When I had the privilege to meet with some of the 2022/23 alumni after their return earlier this year, it was difficult to comprehend the impact their time in Israel, spent not only at Yad Vashem but across the country has made on them. They each were aware of the privilege they had received and took this responsibility earnestly to ensure the respectful and appropriate teaching of Holocaust studies at their respective schools. They were inspired not by the horror stories of lives lost, but of the resilience of lives saved, lives honoured, spirit found in the darkest of times.
The cost of this program is minimal in comparison to the value it adds to the lives of each educator and the countless students who will be enriched from their experience.
As we approach Yom Ha Shoah we too must take on these learnings.
We must remember the lives lost, as they are the family members we so sadly never had a chance to meet, but just as importantly we must remember the spirit of those who overcame one of history’s darkest times, who found hope and resilience in ways none of us can ever really understand.
On this Yom Hashoah, while I shed a tear of sadness for the loss of my grandparents, my aunts and my cousins, I also marvel at my mother’s capacity to love – an extraordinary lesson, learned at a young age – in spite of this sadness. I honour those people in B’nai B’rith who knew that the lessons we all need to learn are written in understanding our history, not a history of factsand figures, but a history of people, and their experiences, each one different from the next, each story adding depth, understanding and appreciation for the strength of the human spirit, each one with a lesson to teach.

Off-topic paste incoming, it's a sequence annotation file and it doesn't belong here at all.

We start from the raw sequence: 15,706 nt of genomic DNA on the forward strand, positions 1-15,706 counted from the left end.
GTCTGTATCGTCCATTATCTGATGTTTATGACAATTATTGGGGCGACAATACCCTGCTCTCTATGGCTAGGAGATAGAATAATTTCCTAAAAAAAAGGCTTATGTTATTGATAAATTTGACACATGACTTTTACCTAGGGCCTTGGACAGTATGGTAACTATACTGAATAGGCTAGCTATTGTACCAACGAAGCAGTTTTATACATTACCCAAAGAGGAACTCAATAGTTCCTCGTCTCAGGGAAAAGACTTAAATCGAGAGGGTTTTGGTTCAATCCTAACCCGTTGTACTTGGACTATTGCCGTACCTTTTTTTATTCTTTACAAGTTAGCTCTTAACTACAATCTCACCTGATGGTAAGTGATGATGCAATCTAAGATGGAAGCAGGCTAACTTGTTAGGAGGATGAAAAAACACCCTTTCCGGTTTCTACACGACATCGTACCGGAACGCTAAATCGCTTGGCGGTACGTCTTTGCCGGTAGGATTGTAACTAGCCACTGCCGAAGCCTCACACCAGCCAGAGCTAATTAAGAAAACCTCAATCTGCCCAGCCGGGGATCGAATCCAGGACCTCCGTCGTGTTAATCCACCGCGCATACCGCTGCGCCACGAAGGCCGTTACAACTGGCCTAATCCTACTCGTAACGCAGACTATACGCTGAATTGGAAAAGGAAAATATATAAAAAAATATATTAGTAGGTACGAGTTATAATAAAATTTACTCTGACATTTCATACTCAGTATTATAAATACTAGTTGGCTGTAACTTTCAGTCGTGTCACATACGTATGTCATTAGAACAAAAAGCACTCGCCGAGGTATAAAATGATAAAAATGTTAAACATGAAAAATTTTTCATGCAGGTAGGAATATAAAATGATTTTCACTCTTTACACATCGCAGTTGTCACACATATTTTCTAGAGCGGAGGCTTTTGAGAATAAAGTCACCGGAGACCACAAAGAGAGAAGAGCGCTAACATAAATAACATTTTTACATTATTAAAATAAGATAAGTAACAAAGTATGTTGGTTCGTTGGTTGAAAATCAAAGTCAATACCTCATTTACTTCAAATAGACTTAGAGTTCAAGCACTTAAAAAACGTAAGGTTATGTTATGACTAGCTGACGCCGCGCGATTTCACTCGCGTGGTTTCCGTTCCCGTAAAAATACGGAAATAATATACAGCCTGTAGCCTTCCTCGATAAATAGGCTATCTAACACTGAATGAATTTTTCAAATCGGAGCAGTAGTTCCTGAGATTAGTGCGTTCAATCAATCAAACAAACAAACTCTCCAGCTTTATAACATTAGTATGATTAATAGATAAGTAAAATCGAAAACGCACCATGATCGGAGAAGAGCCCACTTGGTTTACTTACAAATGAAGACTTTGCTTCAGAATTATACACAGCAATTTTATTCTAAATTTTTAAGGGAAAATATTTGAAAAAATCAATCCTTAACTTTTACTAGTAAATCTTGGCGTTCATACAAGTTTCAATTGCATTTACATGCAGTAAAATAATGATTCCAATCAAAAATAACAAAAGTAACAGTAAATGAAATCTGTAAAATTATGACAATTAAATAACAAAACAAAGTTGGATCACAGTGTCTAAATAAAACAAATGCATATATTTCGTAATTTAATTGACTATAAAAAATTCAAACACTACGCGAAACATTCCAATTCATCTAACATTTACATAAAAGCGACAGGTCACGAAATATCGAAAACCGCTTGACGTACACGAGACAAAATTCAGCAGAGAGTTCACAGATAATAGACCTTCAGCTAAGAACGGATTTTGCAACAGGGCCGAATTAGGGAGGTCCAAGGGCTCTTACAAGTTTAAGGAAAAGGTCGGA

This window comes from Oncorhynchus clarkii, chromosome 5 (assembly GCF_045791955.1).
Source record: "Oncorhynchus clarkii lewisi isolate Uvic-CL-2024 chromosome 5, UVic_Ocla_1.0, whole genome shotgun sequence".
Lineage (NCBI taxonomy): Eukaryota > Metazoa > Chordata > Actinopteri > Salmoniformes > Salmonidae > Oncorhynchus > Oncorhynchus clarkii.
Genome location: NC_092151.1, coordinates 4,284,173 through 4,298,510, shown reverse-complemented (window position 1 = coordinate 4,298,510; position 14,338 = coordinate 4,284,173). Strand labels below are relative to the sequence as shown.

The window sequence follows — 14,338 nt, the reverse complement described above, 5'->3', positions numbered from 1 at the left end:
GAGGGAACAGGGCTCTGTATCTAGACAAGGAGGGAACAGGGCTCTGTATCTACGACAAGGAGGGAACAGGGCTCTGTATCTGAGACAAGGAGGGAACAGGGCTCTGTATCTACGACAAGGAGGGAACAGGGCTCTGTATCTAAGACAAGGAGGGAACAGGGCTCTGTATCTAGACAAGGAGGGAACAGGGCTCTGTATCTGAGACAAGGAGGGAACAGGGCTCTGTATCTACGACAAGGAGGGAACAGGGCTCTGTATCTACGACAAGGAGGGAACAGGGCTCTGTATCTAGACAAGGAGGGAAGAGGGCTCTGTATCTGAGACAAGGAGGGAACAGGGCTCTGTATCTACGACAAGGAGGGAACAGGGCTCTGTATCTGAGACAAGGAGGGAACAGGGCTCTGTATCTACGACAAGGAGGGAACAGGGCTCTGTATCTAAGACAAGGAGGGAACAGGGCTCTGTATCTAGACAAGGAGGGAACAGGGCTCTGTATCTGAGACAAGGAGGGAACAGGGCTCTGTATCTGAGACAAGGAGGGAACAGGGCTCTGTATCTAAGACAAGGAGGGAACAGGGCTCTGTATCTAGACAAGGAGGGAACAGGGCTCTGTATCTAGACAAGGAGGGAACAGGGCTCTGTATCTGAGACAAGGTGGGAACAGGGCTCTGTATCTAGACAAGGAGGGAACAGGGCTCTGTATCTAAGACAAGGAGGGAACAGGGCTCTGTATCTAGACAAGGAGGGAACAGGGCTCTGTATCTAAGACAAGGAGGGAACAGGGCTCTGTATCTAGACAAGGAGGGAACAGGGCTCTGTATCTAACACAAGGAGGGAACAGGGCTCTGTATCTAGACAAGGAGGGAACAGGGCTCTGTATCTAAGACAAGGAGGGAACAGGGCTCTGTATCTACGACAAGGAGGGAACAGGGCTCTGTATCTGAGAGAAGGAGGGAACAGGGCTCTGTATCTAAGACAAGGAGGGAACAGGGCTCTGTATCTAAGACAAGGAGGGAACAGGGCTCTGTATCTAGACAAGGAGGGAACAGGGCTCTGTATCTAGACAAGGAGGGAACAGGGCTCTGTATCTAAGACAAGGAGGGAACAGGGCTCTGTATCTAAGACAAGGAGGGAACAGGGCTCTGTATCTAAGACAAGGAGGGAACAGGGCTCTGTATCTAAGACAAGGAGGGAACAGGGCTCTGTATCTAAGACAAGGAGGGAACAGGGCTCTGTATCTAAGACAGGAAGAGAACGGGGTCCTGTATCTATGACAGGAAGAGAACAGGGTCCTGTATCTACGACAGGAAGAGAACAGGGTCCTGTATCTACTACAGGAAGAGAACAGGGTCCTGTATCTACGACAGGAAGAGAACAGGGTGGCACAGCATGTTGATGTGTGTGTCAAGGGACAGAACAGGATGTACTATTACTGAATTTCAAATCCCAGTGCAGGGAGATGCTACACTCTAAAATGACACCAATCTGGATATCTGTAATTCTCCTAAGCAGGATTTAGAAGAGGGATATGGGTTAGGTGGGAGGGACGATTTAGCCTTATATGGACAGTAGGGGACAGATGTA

Ellana Aarons in the CEO of B’nai B’rith Victoria, an organisation steeped in history and legacy, integral to the Jewish community’s strength. It is an organisation that for its 170+ year global and 75+ year Victorian history has taken pride in its ‘silent achiever’ position in the community. Under Ellana’s leadership B’nai B’rith is no longer remaining in the back room. The organisation is looking to take pride of place, working to ensure a better understanding of its position of strength in the community, having spent decades working to strengthen Jewish life and uphold Jewish values by delivering programs with impact.
B’nai B’rith Victoria attempts to cover a broad set of goals, which at once gives it significant purpose, yet, sometimes to its detriment impacts the community’s understanding of its role. Specifically, B’nai B’rith seeks to:
- Provide opportunities for social connection
- Deliver projects and programs with impact that 1) support those in need, 2) promote human rights and foster understanding, 3) celebrate the Jewish community’s achievements and talents, and 4) support Israel
- Support Jewish community capacity-building.
If you wish to support the Raoul Wallenberg Study Grants or find out more about the many other wonderful programs and projects delivered by B’nai B’rith and how you can get involved, contact Ellana at the B’nai B’rith office on 03 9523 0888 or firstname.lastname@example.org